Describing 2021 as turbulent would probably be an understatement for those working in our schools and colleges. We began the year in a state of chaos with some schools opening for just one day before the third national lockdown was announced by the prime minister and we end it repeating the uncertainty witnessed 12 months ago in the midst of a monumental surge of Covid-19 cases.
Teachers and headteachers are overwhelmed and exhausted. Workload pressures and a lack of practical support for schools have damaged morale. Many teachers are leaving the profession and teacher shortages abound the length and breadth of the country.
Teachers have given everything for the pupils in their care, despite deep concerns over safety. Headteachers have worked tirelessly to provide support and reassurance to parents and school staff, often without adequate and timely guidance or the resources they need.
Cases of Covid-19 have risen sharply. Long Covid rates amongst education staff are second only to workers in our NHS. And, whilst teachers have continued to deliver education to pupils in school and to those who are isolating at home due to Covid, the strain on the profession – physically, mentally and emotionally – has been immense.
And yet teachers have continued to do everything possible to minimise the disruption to pupils’ learning, delivering centre-assessed grades for pupils due to take public exams, and enabling their pupils to secure the qualifications they need to progress on to further education, training and university. The country has witnessed first-hand the capacity of teachers to deliver against the odds.
Where the government response has been found wanting, school and college leaders and their staff have stepped up – putting in place their own plans to ensure that children’s education is not disrupted in the event that the government’s ‘Plan B’ fails to hold back the tidal wave of new cases of Covid-19.
But, despite this monumental effort, the government’s ‘pay pause’ in September, against a backdrop of rising inflation and cost of living pressures, was a slap in the face for a profession that has worked tirelessly to keep the country going.
Contrast the 17% real terms erosion in the value of teachers’ pay over a decade with the high public esteem expressed for our teachers. No wonder many teachers tell us they question whether ministers truly understand and value teachers.
Teachers want ministers to make good on their promises to increase teachers’ starting salaries and for all teachers to be recognised and rewarded as highly skilled professionals.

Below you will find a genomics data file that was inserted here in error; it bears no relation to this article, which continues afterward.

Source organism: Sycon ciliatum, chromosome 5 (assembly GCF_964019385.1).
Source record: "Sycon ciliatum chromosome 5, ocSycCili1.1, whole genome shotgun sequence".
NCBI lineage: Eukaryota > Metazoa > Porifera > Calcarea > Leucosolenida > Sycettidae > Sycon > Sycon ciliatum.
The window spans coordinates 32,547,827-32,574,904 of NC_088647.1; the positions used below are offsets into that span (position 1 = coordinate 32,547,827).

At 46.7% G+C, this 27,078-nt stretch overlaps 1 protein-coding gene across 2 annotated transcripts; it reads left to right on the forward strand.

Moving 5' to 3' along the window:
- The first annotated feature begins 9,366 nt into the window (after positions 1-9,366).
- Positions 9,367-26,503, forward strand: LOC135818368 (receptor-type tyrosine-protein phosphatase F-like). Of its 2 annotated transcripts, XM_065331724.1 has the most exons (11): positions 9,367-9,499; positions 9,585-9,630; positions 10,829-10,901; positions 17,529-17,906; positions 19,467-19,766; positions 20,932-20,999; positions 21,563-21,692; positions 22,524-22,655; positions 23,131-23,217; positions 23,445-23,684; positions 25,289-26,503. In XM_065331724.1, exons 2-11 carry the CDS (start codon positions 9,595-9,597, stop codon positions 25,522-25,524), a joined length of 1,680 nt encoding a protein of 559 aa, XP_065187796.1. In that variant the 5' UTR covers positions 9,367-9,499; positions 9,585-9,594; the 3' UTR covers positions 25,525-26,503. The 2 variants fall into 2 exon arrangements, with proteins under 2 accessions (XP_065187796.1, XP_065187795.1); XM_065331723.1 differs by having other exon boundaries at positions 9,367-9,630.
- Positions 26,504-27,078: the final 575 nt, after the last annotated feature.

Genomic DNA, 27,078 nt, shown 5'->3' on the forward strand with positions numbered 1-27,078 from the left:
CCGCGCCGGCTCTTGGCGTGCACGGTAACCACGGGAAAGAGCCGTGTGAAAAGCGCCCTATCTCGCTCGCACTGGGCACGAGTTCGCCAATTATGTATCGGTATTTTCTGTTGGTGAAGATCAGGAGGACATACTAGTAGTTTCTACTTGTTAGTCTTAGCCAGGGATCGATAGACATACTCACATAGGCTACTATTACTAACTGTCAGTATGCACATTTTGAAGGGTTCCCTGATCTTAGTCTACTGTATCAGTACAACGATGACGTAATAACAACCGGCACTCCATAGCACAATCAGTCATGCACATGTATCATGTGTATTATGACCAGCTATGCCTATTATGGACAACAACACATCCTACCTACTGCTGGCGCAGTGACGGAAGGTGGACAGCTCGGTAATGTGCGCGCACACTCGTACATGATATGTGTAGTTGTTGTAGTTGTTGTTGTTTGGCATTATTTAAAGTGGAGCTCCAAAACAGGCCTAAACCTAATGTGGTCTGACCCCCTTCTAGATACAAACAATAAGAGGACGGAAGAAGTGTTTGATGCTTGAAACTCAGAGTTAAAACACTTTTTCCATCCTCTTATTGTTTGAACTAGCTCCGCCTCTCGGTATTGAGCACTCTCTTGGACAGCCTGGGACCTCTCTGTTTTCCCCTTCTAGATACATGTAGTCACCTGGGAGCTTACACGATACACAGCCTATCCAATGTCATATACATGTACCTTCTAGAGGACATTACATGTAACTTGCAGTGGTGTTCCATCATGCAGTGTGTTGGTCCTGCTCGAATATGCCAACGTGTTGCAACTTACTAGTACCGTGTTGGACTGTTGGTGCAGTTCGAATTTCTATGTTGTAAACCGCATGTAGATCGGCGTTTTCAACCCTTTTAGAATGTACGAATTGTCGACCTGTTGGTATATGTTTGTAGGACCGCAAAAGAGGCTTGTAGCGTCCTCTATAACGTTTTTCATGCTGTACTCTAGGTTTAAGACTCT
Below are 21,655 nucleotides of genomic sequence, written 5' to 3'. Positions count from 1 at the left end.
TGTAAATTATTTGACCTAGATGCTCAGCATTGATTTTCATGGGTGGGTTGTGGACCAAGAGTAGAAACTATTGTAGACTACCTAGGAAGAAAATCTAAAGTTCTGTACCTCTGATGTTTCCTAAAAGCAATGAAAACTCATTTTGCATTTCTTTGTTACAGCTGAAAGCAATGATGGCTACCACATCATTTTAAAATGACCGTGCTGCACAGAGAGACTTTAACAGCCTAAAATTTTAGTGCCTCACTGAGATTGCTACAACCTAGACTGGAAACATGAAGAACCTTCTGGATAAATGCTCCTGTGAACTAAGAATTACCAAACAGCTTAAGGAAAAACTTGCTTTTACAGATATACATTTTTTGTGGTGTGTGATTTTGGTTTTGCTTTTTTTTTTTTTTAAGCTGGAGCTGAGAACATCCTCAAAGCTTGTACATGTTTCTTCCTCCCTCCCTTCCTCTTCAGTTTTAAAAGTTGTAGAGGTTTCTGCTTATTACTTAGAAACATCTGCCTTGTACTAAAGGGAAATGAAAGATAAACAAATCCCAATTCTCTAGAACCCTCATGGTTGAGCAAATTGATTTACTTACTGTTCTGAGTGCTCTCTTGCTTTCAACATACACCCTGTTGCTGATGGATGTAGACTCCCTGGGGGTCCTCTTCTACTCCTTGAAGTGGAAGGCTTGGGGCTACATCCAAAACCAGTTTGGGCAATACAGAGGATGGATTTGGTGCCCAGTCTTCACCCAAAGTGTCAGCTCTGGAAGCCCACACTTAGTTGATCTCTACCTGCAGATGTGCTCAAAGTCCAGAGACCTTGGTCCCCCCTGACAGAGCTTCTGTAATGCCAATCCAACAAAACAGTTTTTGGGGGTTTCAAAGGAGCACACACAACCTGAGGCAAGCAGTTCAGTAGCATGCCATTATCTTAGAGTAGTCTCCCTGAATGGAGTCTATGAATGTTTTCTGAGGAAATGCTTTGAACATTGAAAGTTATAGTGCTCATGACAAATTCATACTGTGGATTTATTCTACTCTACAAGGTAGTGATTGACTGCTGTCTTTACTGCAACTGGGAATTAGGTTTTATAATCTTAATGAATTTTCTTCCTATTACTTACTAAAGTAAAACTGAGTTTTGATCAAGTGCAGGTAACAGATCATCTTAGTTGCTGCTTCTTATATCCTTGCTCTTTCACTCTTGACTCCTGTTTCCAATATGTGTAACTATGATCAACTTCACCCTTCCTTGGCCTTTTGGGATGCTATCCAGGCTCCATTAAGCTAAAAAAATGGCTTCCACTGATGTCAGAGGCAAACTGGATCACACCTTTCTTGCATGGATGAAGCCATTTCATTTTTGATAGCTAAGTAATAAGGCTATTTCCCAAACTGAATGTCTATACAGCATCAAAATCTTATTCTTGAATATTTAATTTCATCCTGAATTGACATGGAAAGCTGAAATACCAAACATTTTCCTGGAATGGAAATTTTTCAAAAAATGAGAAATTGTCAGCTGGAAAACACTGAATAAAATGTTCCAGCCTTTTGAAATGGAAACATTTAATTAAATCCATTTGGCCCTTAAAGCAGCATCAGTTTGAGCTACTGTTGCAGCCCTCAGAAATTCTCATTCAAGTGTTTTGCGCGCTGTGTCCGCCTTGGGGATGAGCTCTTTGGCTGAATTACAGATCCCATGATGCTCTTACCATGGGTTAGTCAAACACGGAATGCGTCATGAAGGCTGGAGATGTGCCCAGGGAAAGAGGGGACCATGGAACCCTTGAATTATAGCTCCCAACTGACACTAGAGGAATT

The pandemic has reminded the entire country that children need teachers. So, if we are to secure the education recovery that our children deserve, there must be better support for and investment in our teachers. With two in three teachers reporting that they are seriously considering quitting the profession, there can be no room for complacency. Urgent and concerted action to retain and support teachers must now be the government’s key priority for education.
And, teachers also want to see concerted action for children, too, so that no child is left behind.
Additional funding commitments secured for education in October’s Spending Review were welcome. However, the money pledged thus far for education recovery falls far short of the £15 billion reportedly recommended by the government’s former education recovery commissioner before he resigned in June with the stark warning that the government now risks failing hundreds of thousands of pupils.
We cannot deliver the best for children and young people without significant investment and if teachers and headteachers are simply expected to soldier on. Levelling up in education will require even more effort to recruit more teachers and support staff, and investment in boosting the capacity of wider children’s services working alongside schools to support children and families.
No child left behind and every child guaranteed safety and security – these must be foundational principles in our national endeavour to ensure that this truly is the best country in the world for children to grow up.
Our new year’s resolution should be to make 2022 a better year in which government supports and invests in teachers.
Teachers have always stepped up to deliver the best for their pupils. It’s time the government’s ambitions for the profession match teachers’ formidable courage and achievements.